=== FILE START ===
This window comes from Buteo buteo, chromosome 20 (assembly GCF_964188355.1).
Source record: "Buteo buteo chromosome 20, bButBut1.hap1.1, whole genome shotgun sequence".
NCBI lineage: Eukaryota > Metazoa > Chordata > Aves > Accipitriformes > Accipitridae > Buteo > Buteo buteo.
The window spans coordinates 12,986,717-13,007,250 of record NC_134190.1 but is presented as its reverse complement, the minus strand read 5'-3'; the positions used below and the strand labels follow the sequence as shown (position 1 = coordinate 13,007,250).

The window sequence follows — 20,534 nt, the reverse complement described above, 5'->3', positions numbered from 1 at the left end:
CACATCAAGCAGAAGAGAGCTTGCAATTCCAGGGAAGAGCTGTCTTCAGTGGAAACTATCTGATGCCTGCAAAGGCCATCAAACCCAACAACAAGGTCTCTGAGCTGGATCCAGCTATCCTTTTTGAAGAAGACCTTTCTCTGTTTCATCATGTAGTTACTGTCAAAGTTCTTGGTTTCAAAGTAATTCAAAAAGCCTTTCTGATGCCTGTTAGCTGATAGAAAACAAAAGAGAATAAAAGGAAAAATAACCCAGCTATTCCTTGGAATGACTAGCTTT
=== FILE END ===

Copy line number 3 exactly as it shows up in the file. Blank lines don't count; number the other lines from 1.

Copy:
NCBI lineage: Eukaryota > Metazoa > Chordata > Aves > Accipitriformes > Accipitridae > Buteo > Buteo buteo.